Nishi Nippon Pirates

The Nishi Nippon Pirates (西日本パイレーツ, Nishi-Nippon Pairētsu) were a former Nippon Professional Baseball team and a founding member of the Central League in 1950. The team was owned by the Nishinippon Shimbun and played their home games in Heiwadai Stadium in Fukuoka. After only one season in which they fell victim to the first perfect game in professional Japanese baseball history, had financial and managerial problems, and finished in sixth place, the Pirates merged with the other Fukuoka-based Nishitetsu Clippers to form the Nishitetsu Lions in the Pacific League.

Nishi Nippon Pirates
Nishi Nippon Pirates insignia.png
Cap insignia
LeagueNippon Professional Baseball
Central League (1950)
LocationChūō-ku, Fukuoka, Fukuoka, Japan
BallparkHeiwadai Stadium
Year founded1949
Year folded1951 (merged with the Nishitetsu Clippers)
Central League championshipsNone
Japan Series championshipsNone
ColorsWhite, Navy, Yellow
OwnershipNishinippon Shimbun
ManagerToshio Kojima


Yuko Minamimura played in Pirates' only season.

During the Japanese Baseball League's (JBL) 1949–50 offseason, the Fukuoka-based Nishinippon Shimbun and Nishitetsu Railroad, newspaper and railroad companies, respectively, planned to jointly create a professional baseball team.[1] The plan broke down, however, when the JBL decided to reorganize and split into the Central (CL) and Pacific Leagues (PL) before the 1950 season. After the split, the Yomiuri Shimbun, the newspaper company that owned the CL's Yomiuri Giants, persuaded Nishinippon to form their own Central League team and the Nishi Nippon Pirates were formed on September 19, 1949,[2] with the newly-built Heiwadai Stadium in Fukuoka acting as the team's home field.[3] Nishitetsu went ahead and also created its own team, the Nishitetsu Clippers, in the Pacific League in November.

On June 28, 1950, in a game against the Giants, the Pirates were on the losing side of Hideo Fujimoto's perfect game, the first in professional Japanese baseball history.[4] Because of ownership's inexperience in operating a sports team, management was unstable and they soon faced financial difficulties. By August, players' salaries began getting delayed soon went unpaid.[5] Nishitetsu, realizing that Shimbun's management of the team was failing, proposed a merger and officially agreed to it in September. The team finished the season sixth out of eighth in the Central League. However, because of the large talent discrepancy between the top and bottom teams, the Pirates' record was 50–83–3 and they finished 48 games behind the first-place Shochiku Robins.[4][5]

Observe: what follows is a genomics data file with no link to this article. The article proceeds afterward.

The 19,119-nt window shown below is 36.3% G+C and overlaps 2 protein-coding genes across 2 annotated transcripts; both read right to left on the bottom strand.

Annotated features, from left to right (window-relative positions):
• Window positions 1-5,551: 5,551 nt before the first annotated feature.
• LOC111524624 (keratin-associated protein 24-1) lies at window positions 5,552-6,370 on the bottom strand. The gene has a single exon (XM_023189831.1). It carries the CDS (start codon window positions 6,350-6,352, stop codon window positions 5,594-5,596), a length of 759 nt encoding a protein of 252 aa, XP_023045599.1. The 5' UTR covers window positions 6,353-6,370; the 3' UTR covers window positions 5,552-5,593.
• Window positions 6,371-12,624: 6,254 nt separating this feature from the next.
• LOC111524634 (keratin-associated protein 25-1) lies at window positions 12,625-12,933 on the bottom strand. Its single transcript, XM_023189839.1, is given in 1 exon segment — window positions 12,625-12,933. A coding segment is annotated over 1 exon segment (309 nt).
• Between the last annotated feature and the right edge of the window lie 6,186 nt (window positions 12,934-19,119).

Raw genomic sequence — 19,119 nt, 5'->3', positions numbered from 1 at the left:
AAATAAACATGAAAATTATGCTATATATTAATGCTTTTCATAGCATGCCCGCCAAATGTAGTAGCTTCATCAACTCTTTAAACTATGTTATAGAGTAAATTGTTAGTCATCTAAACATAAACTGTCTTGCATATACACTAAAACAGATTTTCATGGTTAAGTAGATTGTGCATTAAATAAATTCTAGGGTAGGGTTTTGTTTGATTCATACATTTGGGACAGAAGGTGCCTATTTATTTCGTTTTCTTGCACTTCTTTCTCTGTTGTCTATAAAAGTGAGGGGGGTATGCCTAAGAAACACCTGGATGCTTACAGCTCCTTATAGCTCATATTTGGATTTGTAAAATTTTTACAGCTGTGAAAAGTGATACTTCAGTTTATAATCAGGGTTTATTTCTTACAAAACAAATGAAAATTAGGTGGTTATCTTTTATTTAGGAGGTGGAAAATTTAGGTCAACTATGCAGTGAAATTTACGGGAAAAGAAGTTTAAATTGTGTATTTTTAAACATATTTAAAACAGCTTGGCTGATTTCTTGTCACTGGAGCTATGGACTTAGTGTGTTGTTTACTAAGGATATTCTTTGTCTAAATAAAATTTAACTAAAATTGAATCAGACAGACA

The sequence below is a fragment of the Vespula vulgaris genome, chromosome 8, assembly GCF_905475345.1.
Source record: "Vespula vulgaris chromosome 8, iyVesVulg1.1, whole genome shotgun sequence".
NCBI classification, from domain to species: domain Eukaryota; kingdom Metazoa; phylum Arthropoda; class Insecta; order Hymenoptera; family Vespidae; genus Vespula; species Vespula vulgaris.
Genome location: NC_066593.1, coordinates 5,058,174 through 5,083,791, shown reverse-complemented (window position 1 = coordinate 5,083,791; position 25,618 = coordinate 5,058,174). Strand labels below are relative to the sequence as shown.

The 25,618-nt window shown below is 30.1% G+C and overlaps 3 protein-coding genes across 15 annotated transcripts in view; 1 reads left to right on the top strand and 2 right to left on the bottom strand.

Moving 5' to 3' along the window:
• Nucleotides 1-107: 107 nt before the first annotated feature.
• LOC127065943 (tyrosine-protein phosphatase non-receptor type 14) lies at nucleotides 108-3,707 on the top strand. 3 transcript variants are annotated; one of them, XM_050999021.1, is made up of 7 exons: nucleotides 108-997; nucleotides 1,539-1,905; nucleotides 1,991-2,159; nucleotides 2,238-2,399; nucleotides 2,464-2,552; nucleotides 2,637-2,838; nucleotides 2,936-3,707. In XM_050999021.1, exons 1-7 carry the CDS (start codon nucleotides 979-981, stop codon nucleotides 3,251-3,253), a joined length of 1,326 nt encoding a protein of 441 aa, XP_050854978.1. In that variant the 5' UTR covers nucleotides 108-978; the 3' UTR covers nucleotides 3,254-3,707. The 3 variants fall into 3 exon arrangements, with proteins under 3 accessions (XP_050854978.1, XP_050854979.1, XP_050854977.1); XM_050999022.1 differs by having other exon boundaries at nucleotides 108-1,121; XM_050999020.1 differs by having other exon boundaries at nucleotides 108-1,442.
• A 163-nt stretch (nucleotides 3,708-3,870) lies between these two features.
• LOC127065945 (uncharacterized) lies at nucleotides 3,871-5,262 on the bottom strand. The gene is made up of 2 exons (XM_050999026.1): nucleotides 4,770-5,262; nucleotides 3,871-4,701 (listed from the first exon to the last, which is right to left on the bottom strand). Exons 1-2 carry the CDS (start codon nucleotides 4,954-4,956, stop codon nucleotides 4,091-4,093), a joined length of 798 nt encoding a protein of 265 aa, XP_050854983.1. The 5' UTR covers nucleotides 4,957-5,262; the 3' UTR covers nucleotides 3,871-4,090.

After the season, the team fought a proposal by Yomiuri to merge the Taiyo Whales and the Hiroshima Carp and dissolve the Pirates to create a six-team Central League. At a meeting of CL team representatives on January 10, 1951, the league realignment proposal was postponed. A week later, the Pirates announced former Giants' manager Osamu Mihara as the team's next manager. The initial aim of the teams' merger plan was to play in the Central League, where they could continue to play against the popular Giants. However, this plan was complicated when the team hired Mihara and also tried to acquire Giants' hitter Noboru Aota, as the Giants and other CL teams found the attempt problematic.[6] With the relationship with the other Central League teams in trouble, it was instead announced on January 30 that the Pirates' merger with the Clippers would result in the formation of a Pacific League team, the Nishitetsu Lions.[7] Mihara would go on to manage the Lions starting with the 1951 season.[8] After the merger, the Giants argued that the Central League had the rights to Nishi Nippon's players and Yuko Minamimura and Saburo Hirai would both play for Yomiuri the following season.


In the one season that the Pirates existed, the team utilized 27 players and was managed by player-manager Toshio Kojima.[9] No Pirates players or personnel received any awards that season, nor were any ever voted into the Japanese Baseball Hall of Fame.

1950 Nishi Nippon Pirates roster






  • 30 Toshio Kojima


  1. ^ "1951年 西鉄ライオンズ誕生!" [1951 - The Nishitetsu Lions are born!] (in Japanese). Saitama Seibu Lions. Retrieved December 13, 2020.
  2. ^ Chunichi Dragons, ed. (February 1, 2006). 中日ドラゴンズ70年史 [70-year history of the Chunichi Dragons] (in Japanese). Chunichi Shimbun. p. 47. ISBN 978-4806205142.
  3. ^ "【球跡巡り・第6回】西鉄黄金時代の「野武士軍団」が躍動した舞台 平和台野球場" [[Baseball Ruins Tour #6] Heiwadai Baseball Stadium, where the "Wild Warrior Army" of Nishitetsu's Golden Age thrived] (in Japanese). Nippon Professional Baseball. October 19, 2018. Retrieved December 6, 2020.
  4. ^ a b Nagata, Takeshi (June 28, 2020). "完全試合をくらった球団" [The team that lost the perfect game]. Nishinippon Shimbun (in Japanese). Retrieved December 13, 2020.
  5. ^ a b Tominaga, Hirotsugu (April 2019). "The Perfect Memorial Year" (PDF). Newsletter. Japanese Baseball Hall of Fame and Museum. Retrieved December 13, 2020.
  6. ^ "西鉄ライオンズ最強伝説: 草創期編/5 三原、福岡へ" [The Legend of the Nishitetsu Lions: The Early Years / 5 Mihara Goes to Fukuoka]. Mainichi Shimbun (in Japanese). June 9, 2017. Retrieved December 13, 2020.
  7. ^ "パシフィック・リーグ" [A Brief History of the Pacific League] (in Japanese). Pacific League. Retrieved December 14, 2020.
  8. ^ "1951 Nishitetsu Lions". Retrieved December 14, 2020.
  9. ^ "1950 Nishi Nippon Pirates". Retrieved December 13, 2020.